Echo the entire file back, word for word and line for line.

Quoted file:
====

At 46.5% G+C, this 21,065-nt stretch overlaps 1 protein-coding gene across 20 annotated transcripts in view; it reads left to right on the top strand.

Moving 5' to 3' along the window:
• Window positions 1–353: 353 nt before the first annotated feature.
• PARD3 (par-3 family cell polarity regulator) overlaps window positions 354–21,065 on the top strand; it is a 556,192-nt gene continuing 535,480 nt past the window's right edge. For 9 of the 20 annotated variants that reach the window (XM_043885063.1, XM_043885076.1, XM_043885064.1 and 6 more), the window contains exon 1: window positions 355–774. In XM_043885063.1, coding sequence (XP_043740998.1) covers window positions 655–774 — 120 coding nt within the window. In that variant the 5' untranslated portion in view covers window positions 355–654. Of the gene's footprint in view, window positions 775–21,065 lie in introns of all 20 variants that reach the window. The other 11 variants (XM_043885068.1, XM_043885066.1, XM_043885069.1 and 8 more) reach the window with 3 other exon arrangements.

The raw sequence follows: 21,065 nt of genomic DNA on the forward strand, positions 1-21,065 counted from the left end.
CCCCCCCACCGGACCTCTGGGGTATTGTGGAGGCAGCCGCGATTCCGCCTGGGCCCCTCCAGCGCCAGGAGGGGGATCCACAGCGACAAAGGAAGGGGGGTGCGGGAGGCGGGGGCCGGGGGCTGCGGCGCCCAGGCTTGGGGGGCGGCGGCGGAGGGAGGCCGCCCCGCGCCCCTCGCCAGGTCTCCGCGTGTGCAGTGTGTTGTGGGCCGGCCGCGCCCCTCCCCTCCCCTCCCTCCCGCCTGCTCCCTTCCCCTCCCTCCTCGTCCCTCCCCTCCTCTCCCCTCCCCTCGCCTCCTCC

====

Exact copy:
At 46.5% G+C, this 21,065-nt stretch overlaps 1 protein-coding gene across 20 annotated transcripts in view; it reads left to right on the top strand.

Moving 5' to 3' along the window:
• Window positions 1–353: 353 nt before the first annotated feature.
• PARD3 (par-3 family cell polarity regulator) overlaps window positions 354–21,065 on the top strand; it is a 556,192-nt gene continuing 535,480 nt past the window's right edge. For 9 of the 20 annotated variants that reach the window (XM_043885063.1, XM_043885076.1, XM_043885064.1 and 6 more), the window contains exon 1: window positions 355–774. In XM_043885063.1, coding sequence (XP_043740998.1) covers window positions 655–774 — 120 coding nt within the window. In that variant the 5' untranslated portion in view covers window positions 355–654. Of the gene's footprint in view, window positions 775–21,065 lie in introns of all 20 variants that reach the window. The other 11 variants (XM_043885068.1, XM_043885066.1, XM_043885069.1 and 8 more) reach the window with 3 other exon arrangements.

The raw sequence follows: 21,065 nt of genomic DNA on the forward strand, positions 1-21,065 counted from the left end.
CCCCCCCACCGGACCTCTGGGGTATTGTGGAGGCAGCCGCGATTCCGCCTGGGCCCCTCCAGCGCCAGGAGGGGGATCCACAGCGACAAAGGAAGGGGGGTGCGGGAGGCGGGGGCCGGGGGCTGCGGCGCCCAGGCTTGGGGGGCGGCGGCGGAGGGAGGCCGCCCCGCGCCCCTCGCCAGGTCTCCGCGTGTGCAGTGTGTTGTGGGCCGGCCGCGCCCCTCCCCTCCCCTCCCTCCCGCCTGCTCCCTTCCCCTCCCTCCTCGTCCCTCCCCTCCTCTCCCCTCCCCTCGCCTCCTCC